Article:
More than 100 people, including University of Oregon students, faculty and staff, attended the inaugural Rutherford Middle East Initiative public lectures “In the Aftermath of the Arab Spring: Persistent Challenges and Questions,” on May 29.
The event featured three Middle East experts: Professor Marc Lynch from George Washington University, who discussed The Future of Syria; Professor Nicole Watts from San Francisco State University, who addressed issues of Protest and Politics in the Kurdistan Region of Iraq; and Professor Karam Dana from University of Washington Bothell, who presented views on Palestinian Public Opinion and U.S. Foreign Policy.
All experts addressed the significance of the Arab Spring movement and discussed different aspects of current affairs in Middle East region affecting world opinion and perception.
Professor Lynch presented a sobering picture of how the Syrian conflict has sparked many social, humanitarian and political issues in the Middle East region, especially the displacement of millions of people into neighboring Jordan and Iraq.
“This is a dismal time in the Middle East…There is no resolution in sight…this doesn't mean that Syria as a country will disappear. Without the Arab Spring uprising, there is no Syria uprising,” said Lynch. “Syria isn’t just the epicenter of the current Middle East conflicts, it is also the most difficult and insoluble policy problem.”
By contrast Professor Watts spoke if how Kurdish culture has positively galvanized civil dissent and fostered a new politics of protest in the region. Watts feels more and more people are beginning to have a voice over issues such as allocation of resources, hold officials accountable and the use of social media to communicate with the world.
Professor Dana, who discussed current perception of the Palestinian Authority and politics of occupation, took the time to also address general perception of the Arab Spring movement among Palestinians.
“The data is confusing,” insisted Dana, whose surveys split opinion of the Arab Spring exactly in the middle. “About 50% felt is was a good thing and in the right direction, the other half think it is bad.”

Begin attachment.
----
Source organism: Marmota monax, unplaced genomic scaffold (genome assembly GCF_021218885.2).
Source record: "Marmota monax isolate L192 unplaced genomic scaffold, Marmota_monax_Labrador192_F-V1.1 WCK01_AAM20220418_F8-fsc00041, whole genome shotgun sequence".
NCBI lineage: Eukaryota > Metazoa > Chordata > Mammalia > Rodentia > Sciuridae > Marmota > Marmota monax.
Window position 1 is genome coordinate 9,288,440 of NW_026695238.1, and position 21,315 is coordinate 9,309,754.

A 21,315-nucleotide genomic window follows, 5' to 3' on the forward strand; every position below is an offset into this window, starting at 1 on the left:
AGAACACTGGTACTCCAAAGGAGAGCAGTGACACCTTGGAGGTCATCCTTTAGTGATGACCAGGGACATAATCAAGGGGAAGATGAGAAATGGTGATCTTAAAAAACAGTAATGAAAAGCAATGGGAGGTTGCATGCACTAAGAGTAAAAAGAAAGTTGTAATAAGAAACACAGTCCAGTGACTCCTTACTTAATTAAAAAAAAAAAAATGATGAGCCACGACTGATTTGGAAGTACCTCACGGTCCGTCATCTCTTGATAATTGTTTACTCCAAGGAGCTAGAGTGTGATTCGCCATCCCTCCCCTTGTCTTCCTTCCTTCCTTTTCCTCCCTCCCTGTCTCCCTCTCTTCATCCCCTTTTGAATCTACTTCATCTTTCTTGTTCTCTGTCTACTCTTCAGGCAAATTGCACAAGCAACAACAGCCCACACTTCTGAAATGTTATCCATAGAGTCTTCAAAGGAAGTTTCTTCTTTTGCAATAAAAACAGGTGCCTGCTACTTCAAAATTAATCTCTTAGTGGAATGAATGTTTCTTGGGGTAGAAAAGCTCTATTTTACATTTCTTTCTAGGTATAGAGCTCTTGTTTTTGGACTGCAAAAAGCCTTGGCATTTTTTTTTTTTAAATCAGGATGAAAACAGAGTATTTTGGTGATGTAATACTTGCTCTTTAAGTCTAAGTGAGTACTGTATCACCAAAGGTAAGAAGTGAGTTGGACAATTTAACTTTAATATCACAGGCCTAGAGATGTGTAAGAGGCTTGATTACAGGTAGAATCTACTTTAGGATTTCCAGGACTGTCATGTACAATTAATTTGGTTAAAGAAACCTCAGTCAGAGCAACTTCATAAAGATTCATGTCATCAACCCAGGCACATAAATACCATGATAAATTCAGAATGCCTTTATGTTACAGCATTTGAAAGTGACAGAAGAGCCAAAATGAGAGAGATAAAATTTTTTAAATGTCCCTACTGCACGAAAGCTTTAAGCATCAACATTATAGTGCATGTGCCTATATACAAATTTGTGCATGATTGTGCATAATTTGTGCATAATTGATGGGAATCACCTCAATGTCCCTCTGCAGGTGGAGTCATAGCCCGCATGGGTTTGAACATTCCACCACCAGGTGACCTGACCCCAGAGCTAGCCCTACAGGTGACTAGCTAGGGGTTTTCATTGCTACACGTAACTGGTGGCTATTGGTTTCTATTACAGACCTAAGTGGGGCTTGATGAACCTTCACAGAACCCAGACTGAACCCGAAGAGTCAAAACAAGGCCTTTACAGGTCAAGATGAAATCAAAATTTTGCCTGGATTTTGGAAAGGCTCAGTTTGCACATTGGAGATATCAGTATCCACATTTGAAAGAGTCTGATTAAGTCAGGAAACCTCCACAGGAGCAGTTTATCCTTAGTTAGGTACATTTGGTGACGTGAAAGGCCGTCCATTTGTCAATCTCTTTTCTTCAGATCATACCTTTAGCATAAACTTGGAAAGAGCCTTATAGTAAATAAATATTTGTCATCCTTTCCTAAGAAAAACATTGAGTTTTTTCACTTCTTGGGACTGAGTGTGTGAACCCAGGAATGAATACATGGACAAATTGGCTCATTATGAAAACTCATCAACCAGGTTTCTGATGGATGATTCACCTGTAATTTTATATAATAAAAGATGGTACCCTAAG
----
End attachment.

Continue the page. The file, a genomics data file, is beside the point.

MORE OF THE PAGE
The presentations were followed by more than 22 minutes of questions from the audience ranging from the future of Morocco to the state of Christian communities in the Middle East and current boycotts against Israeli occupation.
The Rutherford Initiative in Middle East Studies is a program of curriculum development, public lectures, workshops and conferences to increase awareness and understanding of the Middle East on the UO campus. Also, under the initiative, faculty in the College of Arts and Sciences will lead a three-year effort aimed at creating an undergraduate minor in Middle East studies.
The initiative is named after William Rutherford, UO alumnus (Bachelor of Science, 1961), former member of the Oregon House of Representatives (1977, 1979, 1981, and 1983) and former State Treasurer of Oregon (1984-87).
“My interest in the Middle East grew out of my concern for the continued unrest there. It seemed to me that a way to quiet the din would be to promote mutual understanding,” explains Rutherford. “I am aware that these differences have existed for a very long time, and I might be thought naïve to think I could make a difference, but I do believe that through such efforts as the Rutherford Middle East initiative that circumstances may be improved. My hope is that the Middle East studies program will encourage greater understanding by promoting cross-cultural contacts and conversations.”
Anthropology professor and director of Rutherford Middle East Initiative, Diane Baxter will work with scholars from anthropology, geography, history, international studies, political science, religious studies and other fields to advance the new Middle East Studies program.
Baxter, who has deep research and teaching expertise in the Middle East, will lead an effort that includes:
- Development of a lower-division undergraduate course in Middle East studies.
- Consultation among UO faculty on the aims, content and design of a Middle East studies minor.
- Course development support for UO faculty who want to design or redesign courses that might fit into a Middle East studies minor.
- Visits by guest speakers and other events to promote public awareness of the initiative and to gather expert perspectives on Middle East studies programs at other leading research universities.
- Outreach to international students from the Middle East, and to interested UO student groups such as the Arab Student Union, the Muslim Student Association and the Jewish Student Union.
- Exploration of possible collaborations with colleagues at Portland State University, which hosts a Title VI National Resource Center in Middle East Studies.
In the Aftermath of the Arab Spring was funded by the Rutherford Middle East Initiative, and the Departments of Political Science, Anthropology and Geography.